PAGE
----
The dangers of the mineral oil lamp, which were a grave drawback in the past, have been very much reduced by improvements in construction and quality, and if it were possible to abolish the cheap and dangerous rubbish sold in poor neighbourhoods, and to prevent the use of side-fillers and glass reservoirs in lamps of better quality, a still larger reduction in the number of accidents would take place. In the use of the lamp for domestic purposes only soft well-fitting wicks should be employed, and the lamp should be filled with oil each day so as never to allow it to burn too low and so leave a large space above the surface of the oil in the reservoir. The lamp should never be moved whilst alight, and it should only be put out by means of a proper extinguisher or by blowing across the top instead of down the chimney. By these means the risk of accident would be so reduced as to compare favourably with other illuminants.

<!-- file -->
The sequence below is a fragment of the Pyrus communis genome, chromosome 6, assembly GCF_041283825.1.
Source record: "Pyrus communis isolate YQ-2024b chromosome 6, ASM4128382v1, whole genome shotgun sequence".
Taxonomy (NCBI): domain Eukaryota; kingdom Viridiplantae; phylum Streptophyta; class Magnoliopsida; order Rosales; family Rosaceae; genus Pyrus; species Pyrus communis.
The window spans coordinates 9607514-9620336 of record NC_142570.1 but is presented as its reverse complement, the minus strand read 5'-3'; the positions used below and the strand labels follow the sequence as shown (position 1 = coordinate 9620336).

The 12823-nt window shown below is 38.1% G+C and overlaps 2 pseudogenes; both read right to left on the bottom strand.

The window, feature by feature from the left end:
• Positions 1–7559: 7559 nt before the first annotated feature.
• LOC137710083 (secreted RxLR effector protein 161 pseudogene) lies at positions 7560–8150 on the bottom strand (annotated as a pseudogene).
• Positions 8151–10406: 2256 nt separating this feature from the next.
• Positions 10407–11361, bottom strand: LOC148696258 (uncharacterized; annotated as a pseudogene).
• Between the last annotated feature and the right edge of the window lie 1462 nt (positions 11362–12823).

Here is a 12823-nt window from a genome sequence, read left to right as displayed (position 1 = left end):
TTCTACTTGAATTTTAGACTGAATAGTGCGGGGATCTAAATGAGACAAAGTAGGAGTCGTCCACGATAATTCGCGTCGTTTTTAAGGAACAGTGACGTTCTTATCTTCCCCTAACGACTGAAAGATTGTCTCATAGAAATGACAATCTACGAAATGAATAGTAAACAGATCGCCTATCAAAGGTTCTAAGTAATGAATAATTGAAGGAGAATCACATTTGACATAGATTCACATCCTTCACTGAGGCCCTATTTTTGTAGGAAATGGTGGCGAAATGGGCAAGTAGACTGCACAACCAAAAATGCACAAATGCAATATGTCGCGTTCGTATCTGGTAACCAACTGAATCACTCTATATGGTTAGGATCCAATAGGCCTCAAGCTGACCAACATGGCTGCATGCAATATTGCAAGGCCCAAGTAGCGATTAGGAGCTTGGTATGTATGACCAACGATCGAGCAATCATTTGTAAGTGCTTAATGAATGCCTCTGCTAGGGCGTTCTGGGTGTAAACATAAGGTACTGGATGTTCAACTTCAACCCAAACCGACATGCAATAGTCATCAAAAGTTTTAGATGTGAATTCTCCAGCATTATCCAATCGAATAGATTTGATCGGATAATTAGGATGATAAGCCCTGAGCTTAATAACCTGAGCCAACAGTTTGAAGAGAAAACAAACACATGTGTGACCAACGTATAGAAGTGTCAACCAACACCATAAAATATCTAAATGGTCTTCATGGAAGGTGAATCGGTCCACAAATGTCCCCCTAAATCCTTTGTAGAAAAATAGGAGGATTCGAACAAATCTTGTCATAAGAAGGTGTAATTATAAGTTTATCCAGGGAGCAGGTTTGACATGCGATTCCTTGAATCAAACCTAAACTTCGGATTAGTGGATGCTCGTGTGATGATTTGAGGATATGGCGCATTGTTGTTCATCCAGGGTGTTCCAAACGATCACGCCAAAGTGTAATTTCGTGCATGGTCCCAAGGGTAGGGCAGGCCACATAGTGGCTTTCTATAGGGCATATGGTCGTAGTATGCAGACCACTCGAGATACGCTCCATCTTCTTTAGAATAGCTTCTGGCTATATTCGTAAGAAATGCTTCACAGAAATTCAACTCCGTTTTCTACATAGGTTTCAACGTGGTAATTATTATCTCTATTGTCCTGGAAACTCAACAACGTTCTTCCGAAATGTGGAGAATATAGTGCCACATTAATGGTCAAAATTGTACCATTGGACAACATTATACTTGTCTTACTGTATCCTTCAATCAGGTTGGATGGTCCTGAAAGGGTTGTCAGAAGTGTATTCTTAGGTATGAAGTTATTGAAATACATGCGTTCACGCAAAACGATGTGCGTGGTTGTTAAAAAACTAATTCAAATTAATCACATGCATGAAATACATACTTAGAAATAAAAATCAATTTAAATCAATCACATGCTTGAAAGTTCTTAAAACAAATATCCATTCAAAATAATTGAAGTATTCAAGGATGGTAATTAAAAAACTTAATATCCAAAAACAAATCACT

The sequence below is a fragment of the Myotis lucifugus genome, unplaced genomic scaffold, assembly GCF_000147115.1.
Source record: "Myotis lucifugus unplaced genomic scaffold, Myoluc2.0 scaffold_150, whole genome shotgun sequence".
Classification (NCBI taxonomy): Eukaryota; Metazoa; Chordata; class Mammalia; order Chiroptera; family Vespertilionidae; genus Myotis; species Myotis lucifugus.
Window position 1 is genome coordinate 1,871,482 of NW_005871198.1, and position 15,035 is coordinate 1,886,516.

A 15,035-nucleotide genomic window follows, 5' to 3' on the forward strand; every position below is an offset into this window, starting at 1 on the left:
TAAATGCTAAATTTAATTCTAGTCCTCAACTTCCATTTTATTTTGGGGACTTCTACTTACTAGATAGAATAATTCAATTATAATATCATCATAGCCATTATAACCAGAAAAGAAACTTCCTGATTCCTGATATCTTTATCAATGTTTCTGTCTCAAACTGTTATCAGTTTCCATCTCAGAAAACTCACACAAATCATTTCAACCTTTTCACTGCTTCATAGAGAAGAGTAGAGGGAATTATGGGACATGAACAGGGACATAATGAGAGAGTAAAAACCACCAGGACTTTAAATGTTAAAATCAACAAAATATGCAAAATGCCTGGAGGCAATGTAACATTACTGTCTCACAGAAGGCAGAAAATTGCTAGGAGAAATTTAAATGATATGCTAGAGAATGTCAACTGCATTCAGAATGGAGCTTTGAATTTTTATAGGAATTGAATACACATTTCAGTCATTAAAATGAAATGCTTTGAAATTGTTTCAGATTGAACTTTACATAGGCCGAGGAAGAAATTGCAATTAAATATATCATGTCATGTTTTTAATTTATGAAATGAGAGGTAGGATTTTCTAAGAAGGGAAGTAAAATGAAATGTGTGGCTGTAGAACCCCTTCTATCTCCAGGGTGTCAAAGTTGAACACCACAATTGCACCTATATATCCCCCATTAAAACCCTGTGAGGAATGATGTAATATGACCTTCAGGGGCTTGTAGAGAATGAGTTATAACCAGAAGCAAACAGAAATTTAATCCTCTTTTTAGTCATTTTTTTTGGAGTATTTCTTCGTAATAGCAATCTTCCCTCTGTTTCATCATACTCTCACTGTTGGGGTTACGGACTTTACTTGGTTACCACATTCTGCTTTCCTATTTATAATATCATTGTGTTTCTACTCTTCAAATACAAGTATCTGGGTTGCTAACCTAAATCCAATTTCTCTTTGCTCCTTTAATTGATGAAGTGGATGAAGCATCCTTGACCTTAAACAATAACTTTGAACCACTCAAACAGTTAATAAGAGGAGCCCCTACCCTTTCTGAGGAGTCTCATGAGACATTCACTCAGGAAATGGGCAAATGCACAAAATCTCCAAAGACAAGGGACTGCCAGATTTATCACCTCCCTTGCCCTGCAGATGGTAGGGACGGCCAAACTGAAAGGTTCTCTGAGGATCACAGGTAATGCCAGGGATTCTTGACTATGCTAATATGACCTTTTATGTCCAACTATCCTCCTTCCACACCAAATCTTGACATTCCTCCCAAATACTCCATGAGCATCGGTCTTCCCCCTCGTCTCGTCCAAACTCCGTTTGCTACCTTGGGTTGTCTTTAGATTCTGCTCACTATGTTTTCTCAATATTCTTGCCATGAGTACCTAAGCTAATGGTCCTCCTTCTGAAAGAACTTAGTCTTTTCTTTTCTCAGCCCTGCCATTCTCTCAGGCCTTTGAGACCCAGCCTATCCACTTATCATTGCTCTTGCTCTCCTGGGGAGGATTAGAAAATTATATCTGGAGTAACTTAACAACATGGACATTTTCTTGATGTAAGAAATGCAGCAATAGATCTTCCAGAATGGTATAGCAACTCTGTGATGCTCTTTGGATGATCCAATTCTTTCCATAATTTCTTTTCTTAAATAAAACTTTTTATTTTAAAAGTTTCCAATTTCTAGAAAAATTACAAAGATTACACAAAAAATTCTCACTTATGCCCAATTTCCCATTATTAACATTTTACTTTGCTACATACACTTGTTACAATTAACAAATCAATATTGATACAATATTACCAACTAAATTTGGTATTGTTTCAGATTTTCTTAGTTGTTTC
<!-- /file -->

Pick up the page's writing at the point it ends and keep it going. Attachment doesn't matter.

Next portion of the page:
Candles, oil and coal gas all emit the same products of complete combustion, viz. carbon dioxide and water vapour. The quantities of these compounds emitted from different illuminants for every candle of light per hour will be seen from the following table:
|Cubic Feet per Candle.|
|Illuminant.||Carbon Dioxide.||Water Vapour.|